The Adventures of Hergé by Bocquet, Fromental & Stanislas

The Adventures of Hergé
by José Bocquet, Jean-Luc Fromental & Stanislas Barthélémy
Drawn & Quarterly, 2011

A novel and painstaking (yet ultimately inessential) addition to the vast library of related works that orbit Tintin like the rings of Saturn. Summarizing anyone’s life in a 60 page graphic novel is impossible without extreme simplification, and although Hergé’s controversies aren’t avoided, it’s rather like being raced around a Tintin museum five minutes before closing. Without already knowing details about Hergé, you’ll just be confused, and as a biography, the late Harry Thompson’s Tintin: Hergé and His Creation (recently reprinted in paperback) is superior.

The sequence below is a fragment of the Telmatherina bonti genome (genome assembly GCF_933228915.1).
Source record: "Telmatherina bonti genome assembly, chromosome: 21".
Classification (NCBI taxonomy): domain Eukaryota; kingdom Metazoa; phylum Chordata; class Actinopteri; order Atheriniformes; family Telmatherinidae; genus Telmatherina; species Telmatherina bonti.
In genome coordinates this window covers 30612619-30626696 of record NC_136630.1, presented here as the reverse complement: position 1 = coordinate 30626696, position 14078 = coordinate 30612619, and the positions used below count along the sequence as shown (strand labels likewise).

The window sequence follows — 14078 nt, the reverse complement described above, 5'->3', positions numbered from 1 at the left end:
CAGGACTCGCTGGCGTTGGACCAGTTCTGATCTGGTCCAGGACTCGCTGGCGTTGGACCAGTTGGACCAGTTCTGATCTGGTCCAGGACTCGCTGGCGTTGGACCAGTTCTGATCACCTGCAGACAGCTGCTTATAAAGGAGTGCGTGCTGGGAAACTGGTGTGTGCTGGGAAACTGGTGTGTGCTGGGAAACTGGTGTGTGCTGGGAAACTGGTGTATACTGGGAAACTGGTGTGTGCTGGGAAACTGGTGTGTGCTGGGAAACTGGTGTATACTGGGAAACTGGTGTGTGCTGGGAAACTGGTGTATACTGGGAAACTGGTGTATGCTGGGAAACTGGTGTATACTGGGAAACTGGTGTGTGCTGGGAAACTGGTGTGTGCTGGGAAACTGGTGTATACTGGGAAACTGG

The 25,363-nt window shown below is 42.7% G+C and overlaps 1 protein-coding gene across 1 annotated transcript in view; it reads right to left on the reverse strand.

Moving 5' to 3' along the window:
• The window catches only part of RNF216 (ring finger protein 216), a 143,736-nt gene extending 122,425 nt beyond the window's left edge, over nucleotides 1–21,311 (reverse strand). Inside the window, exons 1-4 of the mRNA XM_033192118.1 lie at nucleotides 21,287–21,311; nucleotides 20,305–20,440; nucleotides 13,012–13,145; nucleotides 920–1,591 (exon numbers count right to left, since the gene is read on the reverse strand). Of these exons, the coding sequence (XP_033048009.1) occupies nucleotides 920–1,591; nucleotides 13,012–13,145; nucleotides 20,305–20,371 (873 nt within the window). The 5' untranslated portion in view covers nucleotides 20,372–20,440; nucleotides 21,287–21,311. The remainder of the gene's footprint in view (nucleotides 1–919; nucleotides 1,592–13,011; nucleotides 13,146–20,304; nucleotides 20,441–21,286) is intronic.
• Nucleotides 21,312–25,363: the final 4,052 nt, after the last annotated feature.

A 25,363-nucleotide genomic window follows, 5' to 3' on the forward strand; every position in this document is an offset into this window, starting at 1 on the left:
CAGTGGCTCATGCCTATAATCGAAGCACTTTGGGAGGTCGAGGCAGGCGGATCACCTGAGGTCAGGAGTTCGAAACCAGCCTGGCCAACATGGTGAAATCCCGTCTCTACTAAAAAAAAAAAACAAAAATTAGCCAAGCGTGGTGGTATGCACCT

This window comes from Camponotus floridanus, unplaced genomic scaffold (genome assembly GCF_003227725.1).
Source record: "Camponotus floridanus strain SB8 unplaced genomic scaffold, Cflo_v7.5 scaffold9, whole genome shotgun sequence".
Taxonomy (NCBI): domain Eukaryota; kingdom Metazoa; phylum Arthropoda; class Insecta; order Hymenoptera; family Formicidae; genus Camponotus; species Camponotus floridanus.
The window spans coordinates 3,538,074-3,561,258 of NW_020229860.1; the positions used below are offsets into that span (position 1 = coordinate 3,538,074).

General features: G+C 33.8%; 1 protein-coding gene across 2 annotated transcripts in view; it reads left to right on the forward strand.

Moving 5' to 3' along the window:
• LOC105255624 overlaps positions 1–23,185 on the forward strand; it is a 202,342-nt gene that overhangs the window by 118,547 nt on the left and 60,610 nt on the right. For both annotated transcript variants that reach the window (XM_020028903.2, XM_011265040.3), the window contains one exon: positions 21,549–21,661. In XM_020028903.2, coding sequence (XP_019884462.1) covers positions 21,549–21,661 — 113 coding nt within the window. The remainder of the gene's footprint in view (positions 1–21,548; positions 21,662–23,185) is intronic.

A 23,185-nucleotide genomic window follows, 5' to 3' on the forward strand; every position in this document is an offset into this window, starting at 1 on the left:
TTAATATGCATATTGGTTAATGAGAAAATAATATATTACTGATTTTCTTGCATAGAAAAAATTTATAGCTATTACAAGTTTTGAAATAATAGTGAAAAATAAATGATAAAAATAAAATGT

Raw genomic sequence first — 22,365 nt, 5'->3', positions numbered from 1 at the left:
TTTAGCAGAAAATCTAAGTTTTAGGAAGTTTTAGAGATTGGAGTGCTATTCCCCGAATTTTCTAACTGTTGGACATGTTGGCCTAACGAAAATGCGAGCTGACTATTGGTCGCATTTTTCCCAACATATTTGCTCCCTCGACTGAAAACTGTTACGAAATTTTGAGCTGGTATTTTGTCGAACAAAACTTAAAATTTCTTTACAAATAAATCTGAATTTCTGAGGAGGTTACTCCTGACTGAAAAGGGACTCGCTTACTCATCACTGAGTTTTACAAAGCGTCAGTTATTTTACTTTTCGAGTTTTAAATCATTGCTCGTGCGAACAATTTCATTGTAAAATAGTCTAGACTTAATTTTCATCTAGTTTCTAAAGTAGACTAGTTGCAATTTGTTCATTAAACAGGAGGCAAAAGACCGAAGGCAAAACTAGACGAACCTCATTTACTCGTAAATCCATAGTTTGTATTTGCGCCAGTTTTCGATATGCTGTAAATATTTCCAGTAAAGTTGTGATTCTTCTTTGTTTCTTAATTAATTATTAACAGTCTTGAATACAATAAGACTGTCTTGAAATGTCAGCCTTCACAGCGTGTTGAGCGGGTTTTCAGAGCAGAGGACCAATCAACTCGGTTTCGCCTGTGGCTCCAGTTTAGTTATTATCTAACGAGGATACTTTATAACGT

The attractive book is designed to look like a Tintin volume, down to the portraits on the inner covers, but although the artwork by Barthélémy is excellent and adopts many of the graphic conventions that Hergé popularized, it’s fairly scratchy and crowded by comparison. Like the recent film, there’s many references to the original artwork and quite a bit of slapstick, but this project might’ve worked better by handing the artwork over to a studio that could reproduce Hergé’s style exactly.


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